As Philadelphia’s sixth Poet Laureate, Airea D. Matthews embodies the collaborative and maverick spirit of Philadelphia’s literary community. Reading or listening to Airea’s work is an embodied experience, where language is a thick, sinewy, and fierce offering. Airea is a poet who is unafraid of the shadows or strangeness of questions. Her work experiments with the edges of narrative and embraces the complexities and joy at the center of a life of poetry. Her poems seem to beg the question of what a poem is, what shape it can take, and what music it can invent.

Airea received her BA in Economics from the University of Pennsylvania. She also holds an MFA in Poetry from the Helen Zell Writers’ Program at the University of Michigan, and an MPA in Social Policy from Gerald R. Ford School of Public Policy at the University of Michigan. Airea currently directs the Creative Writing Program at Bryn Mawr College where she is an Assistant Professor and is part of the graduate faculty of Warren Wilson MFA Program for Creative Writers. She is also a Visiting Professor and Scholar at Rutgers University in the Institute for the Study of Global Racial Justice. Airea is the mother of four children, one of whom is Wes Matthews, a former 2018-2019 Philadelphia Youth Poet Laureate…Read more here.



Here’s a jolly musical revue coming to McCarter Theatre via the Princeton Triangle Club (a community effort written and acted by students, and directed and choreographed by professionals). From their press material: “After a long hiatus, Princeton Triangle Club will be premiering our first on-stage show after 2 years at the end of this month! The show, a musical review called “Singin’ in the Train,” will be at McCarter Theatre January 28th-January 30th.” With limited seating due to Covid, the January shows are sold out. However, tickets are available for performances on May 20 and 21. Tickets here.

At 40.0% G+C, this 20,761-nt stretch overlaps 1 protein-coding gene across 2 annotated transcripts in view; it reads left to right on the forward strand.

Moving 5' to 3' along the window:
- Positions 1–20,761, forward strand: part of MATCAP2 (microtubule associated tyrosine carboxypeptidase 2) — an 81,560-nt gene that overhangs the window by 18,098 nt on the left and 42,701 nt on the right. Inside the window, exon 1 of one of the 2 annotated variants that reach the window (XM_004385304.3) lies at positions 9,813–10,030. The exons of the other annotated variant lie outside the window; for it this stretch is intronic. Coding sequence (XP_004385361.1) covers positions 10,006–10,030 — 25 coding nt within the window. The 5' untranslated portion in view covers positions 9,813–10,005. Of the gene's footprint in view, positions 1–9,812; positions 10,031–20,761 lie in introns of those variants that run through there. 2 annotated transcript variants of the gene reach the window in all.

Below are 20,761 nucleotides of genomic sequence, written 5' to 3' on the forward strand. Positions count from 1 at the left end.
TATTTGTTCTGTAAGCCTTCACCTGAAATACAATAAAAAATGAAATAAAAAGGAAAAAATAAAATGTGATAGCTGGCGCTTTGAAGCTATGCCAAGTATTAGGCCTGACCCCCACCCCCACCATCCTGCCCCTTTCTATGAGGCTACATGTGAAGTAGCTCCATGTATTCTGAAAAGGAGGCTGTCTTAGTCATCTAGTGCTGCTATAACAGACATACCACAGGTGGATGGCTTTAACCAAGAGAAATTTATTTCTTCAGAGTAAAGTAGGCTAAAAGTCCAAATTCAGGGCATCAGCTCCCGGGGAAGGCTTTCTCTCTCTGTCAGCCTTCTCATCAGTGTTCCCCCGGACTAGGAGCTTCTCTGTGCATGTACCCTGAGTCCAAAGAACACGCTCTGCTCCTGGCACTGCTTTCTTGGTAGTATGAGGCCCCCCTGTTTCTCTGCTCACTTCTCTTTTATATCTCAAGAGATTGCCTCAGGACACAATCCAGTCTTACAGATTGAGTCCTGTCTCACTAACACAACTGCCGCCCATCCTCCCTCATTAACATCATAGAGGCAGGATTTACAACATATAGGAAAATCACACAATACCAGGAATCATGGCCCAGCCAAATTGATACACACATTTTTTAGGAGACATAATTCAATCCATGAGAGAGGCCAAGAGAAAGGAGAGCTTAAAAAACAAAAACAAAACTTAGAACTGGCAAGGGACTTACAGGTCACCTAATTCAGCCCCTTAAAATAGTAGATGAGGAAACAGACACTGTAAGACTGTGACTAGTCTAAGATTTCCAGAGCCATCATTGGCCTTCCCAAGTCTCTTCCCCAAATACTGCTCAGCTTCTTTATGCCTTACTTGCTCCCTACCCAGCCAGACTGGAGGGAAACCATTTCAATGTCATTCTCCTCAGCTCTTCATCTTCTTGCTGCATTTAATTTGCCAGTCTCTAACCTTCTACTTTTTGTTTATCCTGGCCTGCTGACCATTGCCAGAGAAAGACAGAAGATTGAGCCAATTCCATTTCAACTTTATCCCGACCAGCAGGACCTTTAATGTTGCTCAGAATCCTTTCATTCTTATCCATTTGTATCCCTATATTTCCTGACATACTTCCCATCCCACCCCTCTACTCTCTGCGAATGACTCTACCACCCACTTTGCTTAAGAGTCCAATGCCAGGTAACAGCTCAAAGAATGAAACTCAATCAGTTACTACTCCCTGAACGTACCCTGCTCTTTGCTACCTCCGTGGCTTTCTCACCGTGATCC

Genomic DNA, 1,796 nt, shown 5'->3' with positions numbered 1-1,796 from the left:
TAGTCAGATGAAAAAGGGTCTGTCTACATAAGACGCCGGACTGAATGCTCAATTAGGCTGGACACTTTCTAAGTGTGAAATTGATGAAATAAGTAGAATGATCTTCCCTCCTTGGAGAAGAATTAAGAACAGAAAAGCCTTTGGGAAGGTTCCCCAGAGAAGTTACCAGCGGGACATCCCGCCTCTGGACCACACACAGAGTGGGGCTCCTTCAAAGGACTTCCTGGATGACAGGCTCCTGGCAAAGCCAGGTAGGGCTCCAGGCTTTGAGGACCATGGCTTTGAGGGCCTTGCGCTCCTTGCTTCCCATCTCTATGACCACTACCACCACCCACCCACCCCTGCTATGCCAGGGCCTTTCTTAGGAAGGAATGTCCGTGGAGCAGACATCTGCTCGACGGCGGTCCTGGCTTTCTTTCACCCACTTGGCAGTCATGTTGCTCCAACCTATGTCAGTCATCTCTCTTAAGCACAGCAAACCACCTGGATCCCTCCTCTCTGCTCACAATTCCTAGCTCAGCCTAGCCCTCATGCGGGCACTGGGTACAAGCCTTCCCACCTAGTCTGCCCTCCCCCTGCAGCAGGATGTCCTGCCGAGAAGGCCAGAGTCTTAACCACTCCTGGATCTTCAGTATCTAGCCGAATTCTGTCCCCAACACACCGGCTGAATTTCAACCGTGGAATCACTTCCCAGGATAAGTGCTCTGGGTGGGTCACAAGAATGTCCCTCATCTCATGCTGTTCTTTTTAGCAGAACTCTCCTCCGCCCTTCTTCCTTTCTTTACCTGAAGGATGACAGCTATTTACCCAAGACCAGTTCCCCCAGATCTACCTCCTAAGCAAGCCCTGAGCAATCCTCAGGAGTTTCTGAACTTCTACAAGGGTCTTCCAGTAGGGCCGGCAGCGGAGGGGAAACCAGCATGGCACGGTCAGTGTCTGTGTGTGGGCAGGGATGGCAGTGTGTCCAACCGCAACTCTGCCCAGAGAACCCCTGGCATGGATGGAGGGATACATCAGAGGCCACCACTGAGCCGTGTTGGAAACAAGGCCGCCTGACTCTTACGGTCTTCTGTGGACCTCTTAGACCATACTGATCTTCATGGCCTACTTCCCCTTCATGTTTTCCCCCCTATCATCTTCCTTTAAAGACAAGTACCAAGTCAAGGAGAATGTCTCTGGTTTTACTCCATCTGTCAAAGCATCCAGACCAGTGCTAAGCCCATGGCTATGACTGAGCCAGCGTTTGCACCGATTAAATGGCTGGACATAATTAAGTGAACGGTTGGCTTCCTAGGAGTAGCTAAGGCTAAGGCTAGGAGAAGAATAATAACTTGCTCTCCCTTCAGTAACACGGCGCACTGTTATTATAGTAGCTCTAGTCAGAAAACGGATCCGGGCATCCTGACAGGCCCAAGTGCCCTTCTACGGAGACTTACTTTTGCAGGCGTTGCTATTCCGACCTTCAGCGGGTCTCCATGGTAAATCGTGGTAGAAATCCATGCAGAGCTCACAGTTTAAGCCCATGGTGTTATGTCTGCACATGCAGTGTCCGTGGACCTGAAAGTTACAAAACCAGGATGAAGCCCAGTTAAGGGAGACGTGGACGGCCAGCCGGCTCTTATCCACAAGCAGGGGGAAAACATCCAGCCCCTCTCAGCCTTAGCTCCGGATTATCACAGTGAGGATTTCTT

Graphic artwork of a train passing through an orange triangle on a black background, a poster for "Singing in the Train"
Poster, “Singin’ In The Train: The Biggest Musical About The Dinkiest Train”

More from their (darling little) press materials:

For 131 years, Princeton’s Famous Triangle Show has entertained audiences as the nation’s oldest touring collegiate musical comedy troupe. Based at McCarter Theatre– “the House that Triangle Built” — in Princeton, NJ, Triangle creates original musical comedy every year written and performed by students, directed and choreographed by professionals. The Club boasts a rich history and long list of distinguished alumni including F. Scott Fitzgerald, class of 1917, Jimmy Stewart ‘32, Brooke Shields ‘87, Ellie Kemper ‘02 and Catherine Cohen ‘13. This year’s members include over 100 students working across disciplines — cast, pit orchestra, tech, business and writers — who have diverse academic interests and include Triangle as a central part of their undergraduate life. Triangle is also proud to have alumni working on its professional team, including music director Peter Mills ‘95. This year’s show is directed by Rachel Dart, a New York City-based director and founder of Let Us Work, an group that aims to combat and end sexual harassment in theatre.

Singin’ In The Train: The Biggest Musical About The Dinkiest Train is Triangle’s ode to the Dinky, Princeton’s very own, very small NJ Transit line! When the Dinky’s future is threatened (this happens in real life!) by a Princeton alum gone mad with power (this never happens in real life!), she’ll come face to face with the true meaning of trains… by way of bandits, trolls, and plenty of singing and dancing. Showcasing the work of thirteen of Princeton’s most talented student writers and featuring Triangle’s signature kickline, Singin’ In The Train is an experience you won’t want to miss! (Like trains. You… you miss trains, sometimes. Forget it.)